Reducing the mandatory audit firm rotation period from 10 years to five and entrenching it into law will be a critical tool in safeguarding against corruption in the public and private sector, trade union federation Cosatu said on Tuesday.
“Ten years is too long given the extent of corruption and incestuous relationships between many auditors and those they are paid to audit,” it said.
The Independent Regulatory Board for Auditors (Irba) instituted a rule requiring the rotation of auditing firms after 10 years. Published in 2017, it comes into effect only in 2023. The rule will however not be law.
In its submission on the Auditing Profession Amendment Bill to the National Council of Provinces (NCOP) select committee on finance, Cosatu said that without entrenching it into law, Irba could “simply delete that rule in the face of massive resistance from compromised auditors”.
“There is the risk that the Irba rotation rule could be rescinded. Placing it into law safeguards this critical anti-corruption tool.
“Reducing it from 10 to five years will help to begin to clean up the sector.”
The bill was passed by the National Assembly last year and is now before the NCOP’s finance committee for a final stamp of approval before being sent to the president, who will then sign it into law.
Firmer hand for the profession
The bill aims to strengthen the powers of the audit watchdog, which has been criticised for its lacklustre handling of audit failures associated with state capture and large corporates such as Steinhoff and Tongaat Hulett in the past decade.
The proposed reforms include enhancing Irba’s investigating processes, strengthening its board governance, strengthening the investigating committee, and giving Irba increased powers to sanction those who have been found guilty of misconduct.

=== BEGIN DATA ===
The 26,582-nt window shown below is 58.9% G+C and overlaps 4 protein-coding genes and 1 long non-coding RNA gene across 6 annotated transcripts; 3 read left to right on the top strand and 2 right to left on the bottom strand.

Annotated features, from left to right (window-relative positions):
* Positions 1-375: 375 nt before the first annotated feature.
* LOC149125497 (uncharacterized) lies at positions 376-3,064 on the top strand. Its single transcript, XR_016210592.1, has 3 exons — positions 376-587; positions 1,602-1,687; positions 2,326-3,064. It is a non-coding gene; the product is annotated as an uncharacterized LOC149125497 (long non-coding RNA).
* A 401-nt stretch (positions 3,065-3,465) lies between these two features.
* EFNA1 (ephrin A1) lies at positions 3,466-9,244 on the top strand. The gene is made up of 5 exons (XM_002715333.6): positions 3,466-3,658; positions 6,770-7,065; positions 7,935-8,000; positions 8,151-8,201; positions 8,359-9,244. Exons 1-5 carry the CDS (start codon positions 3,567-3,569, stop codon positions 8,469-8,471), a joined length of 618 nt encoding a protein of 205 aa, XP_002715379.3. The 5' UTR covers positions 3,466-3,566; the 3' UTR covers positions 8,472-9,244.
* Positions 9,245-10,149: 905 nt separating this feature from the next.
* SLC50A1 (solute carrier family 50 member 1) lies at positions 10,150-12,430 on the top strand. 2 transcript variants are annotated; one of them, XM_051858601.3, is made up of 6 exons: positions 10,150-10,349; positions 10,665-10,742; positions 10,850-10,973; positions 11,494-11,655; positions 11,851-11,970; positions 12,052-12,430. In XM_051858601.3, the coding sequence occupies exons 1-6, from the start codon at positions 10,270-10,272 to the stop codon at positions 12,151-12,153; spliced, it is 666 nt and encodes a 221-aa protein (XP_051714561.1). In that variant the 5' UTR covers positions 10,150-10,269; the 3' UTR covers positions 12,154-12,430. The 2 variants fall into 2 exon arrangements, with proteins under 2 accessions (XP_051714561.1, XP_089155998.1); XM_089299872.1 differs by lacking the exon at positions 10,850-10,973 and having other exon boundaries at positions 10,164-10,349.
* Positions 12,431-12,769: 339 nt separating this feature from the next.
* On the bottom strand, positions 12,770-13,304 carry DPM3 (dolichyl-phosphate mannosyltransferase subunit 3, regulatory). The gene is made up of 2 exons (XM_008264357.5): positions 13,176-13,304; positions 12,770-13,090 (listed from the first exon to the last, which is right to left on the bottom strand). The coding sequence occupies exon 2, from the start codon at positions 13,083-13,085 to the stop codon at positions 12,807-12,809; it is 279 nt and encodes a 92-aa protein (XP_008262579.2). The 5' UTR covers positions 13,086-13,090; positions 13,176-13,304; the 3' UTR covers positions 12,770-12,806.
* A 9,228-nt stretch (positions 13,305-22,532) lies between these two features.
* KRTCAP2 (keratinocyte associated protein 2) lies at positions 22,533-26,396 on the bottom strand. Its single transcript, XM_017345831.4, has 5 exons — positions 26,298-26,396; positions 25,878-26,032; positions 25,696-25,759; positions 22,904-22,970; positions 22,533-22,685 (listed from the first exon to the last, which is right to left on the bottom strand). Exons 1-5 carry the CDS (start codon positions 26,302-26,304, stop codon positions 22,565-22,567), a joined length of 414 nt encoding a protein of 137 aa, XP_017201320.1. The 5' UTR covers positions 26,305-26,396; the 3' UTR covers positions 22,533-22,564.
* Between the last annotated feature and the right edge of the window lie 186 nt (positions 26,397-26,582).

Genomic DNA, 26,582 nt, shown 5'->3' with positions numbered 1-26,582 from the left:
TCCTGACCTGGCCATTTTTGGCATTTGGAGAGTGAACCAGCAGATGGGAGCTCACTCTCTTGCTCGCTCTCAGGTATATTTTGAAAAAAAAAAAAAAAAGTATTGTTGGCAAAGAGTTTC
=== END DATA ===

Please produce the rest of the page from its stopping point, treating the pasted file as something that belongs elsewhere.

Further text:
According to a report published by advocacy group Open Secrets in July 2020, the Big Four accounting firms – KPMG, PwC, Deloitte and EY – were complicit and helped facilitate state capture and other accounting scandals in the private sector.
Instead of sounding the alarm on the decaying governance at state-owned enterprises (SOEs) and corporations, these audit firms “consistently shrugged their shoulders and said that it is not their job to identify fraud”.
“In reality, the firms happily accepted millions in fees to sign off financial statements with glaring irregularities,” states the Open Secrets report.
In a statement, Cosatu said: “Workers are now paying the price in the collapse of key SOEs and municipalities, the disintegration of badly needed public services, and in many cases lost wages and retrenchments. Workers in the private sector have not emerged unscathed as supposedly clean listed companies were fleeced, and here too workers lost wages and jobs.”
Cosatu has also called for Irba to be adequately resourced in order carry out its regulatory mandate, saying that “any reckless reductions in financial allocations to Irba should be guarded against, given the critical role that Irba plays and the greater costs to the fiscus and the economy of an incapacitated [regulatory body] that would fail to hold auditors to account”.